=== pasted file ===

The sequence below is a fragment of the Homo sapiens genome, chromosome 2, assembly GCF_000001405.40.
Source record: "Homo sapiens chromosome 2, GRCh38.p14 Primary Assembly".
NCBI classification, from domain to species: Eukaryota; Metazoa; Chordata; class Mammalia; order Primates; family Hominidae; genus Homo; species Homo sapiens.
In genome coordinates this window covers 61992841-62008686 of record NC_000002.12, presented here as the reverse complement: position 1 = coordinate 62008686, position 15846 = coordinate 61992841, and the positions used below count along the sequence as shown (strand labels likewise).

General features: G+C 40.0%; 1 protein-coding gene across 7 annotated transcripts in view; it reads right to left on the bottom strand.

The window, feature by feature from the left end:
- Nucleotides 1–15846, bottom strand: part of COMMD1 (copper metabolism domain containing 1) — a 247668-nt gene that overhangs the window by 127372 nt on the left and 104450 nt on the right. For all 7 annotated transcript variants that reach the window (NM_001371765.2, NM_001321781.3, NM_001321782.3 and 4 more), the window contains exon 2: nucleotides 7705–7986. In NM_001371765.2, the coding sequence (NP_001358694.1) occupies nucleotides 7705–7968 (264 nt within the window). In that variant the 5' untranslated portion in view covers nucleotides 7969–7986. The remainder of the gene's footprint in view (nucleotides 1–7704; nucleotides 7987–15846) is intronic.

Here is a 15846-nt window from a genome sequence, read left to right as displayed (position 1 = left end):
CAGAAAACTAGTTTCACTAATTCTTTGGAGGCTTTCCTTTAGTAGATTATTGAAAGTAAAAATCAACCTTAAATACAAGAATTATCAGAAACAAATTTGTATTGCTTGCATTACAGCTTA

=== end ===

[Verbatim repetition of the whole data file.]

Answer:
The sequence below is a fragment of the Homo sapiens genome, chromosome 2, assembly GCF_000001405.40.
Source record: "Homo sapiens chromosome 2, GRCh38.p14 Primary Assembly".
NCBI classification, from domain to species: Eukaryota; Metazoa; Chordata; class Mammalia; order Primates; family Hominidae; genus Homo; species Homo sapiens.
In genome coordinates this window covers 61992841-62008686 of record NC_000002.12, presented here as the reverse complement: position 1 = coordinate 62008686, position 15846 = coordinate 61992841, and the positions used below count along the sequence as shown (strand labels likewise).

General features: G+C 40.0%; 1 protein-coding gene across 7 annotated transcripts in view; it reads right to left on the bottom strand.

The window, feature by feature from the left end:
- Nucleotides 1–15846, bottom strand: part of COMMD1 (copper metabolism domain containing 1) — a 247668-nt gene that overhangs the window by 127372 nt on the left and 104450 nt on the right. For all 7 annotated transcript variants that reach the window (NM_001371765.2, NM_001321781.3, NM_001321782.3 and 4 more), the window contains exon 2: nucleotides 7705–7986. In NM_001371765.2, the coding sequence (NP_001358694.1) occupies nucleotides 7705–7968 (264 nt within the window). In that variant the 5' untranslated portion in view covers nucleotides 7969–7986. The remainder of the gene's footprint in view (nucleotides 1–7704; nucleotides 7987–15846) is intronic.

Here is a 15846-nt window from a genome sequence, read left to right as displayed (position 1 = left end):
CAGAAAACTAGTTTCACTAATTCTTTGGAGGCTTTCCTTTAGTAGATTATTGAAAGTAAAAATCAACCTTAAATACAAGAATTATCAGAAACAAATTTGTATTGCTTGCATTACAGCTTA